For my father

                        I wish I could have been there
                        when your chopper floated
                        to the waiting, warring ground
                        of Cambodia. When you bent
                        and exited the injured, hallow bird
                        in ordered, practiced motions,
                        into hostile fire and tall grasses,
                        glowing green in afternoon sun.

                        I wish I could have been there,
                        to note the one-two of your boots
                        on the marsh, the white of your arms
                        against newly soiled fatigues,
                        the black of standard issue
                        against the fingers of a farmer,
                        and everything else you do not recall
                        or were too wild to see.

                        I wish I could have been there
                        when those grasses reached up
                        to you in one of nature’s defiant acts
                        against war, brought you down
                        to that sea of foreign flora, where,
                        for a moment, the only sound,
                        was the bang of breath on your chest.

                        I wish I could have been there
                        as you paused, waited for a pain
                        that did not come, then finally rose,
                        careful, conscious of every part
                        of your body at once, your legs
                        shaking with hurry, eyes aching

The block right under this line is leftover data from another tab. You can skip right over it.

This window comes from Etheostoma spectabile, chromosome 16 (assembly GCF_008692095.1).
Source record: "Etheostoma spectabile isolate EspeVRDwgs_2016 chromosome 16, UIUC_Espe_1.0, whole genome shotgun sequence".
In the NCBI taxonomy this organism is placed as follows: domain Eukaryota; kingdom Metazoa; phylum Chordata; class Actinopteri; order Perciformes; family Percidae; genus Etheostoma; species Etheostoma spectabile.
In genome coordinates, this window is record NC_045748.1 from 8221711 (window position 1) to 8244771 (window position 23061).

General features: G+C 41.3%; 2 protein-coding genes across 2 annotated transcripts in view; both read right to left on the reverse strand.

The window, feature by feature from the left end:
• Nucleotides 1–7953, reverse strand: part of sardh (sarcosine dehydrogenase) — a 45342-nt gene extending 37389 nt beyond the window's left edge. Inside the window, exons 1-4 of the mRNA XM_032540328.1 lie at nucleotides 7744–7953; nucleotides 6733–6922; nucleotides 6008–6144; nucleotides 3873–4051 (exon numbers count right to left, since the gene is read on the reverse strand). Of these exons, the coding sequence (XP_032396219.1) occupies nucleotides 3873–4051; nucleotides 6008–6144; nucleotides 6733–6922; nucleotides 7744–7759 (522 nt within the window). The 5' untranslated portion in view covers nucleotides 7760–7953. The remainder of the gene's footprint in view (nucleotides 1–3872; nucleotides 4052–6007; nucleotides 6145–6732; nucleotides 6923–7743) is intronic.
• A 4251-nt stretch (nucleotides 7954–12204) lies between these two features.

with sight.

                        I wish I could have been there
                        when you realized you were lost,
                        that you did not know the locality,
                        distance, or reality of the Huey,
                        that you just might be left behind.

                        If I had been there,
                        I would not have been the soldier
                        hit in the leg and running, the one
                        who took you by the shoulder
                        and had you follow his red trail.

                        before that panic even began,
                        before those seconds
                        that would last the rest of your life,
                        I would have wrapped my arms
                        around your twenty-year-old shoulders,
                        tipped my head close to your own
                        and whispered, This way.

by Contributing Poet:     Kristin Stoner   Copyright © 2015
      ( First published in   2015 )

Bio:   Kristin Stoner   received her MFA in poetry from Antioch University, Los Angeles in 2008 and is currently a Lecturer in the English department at Iowa State University. Some of her recent publications include Natural Bridge, Review Americana, and Rose Red Review. Kristin lives in Des Moines, Iowa.

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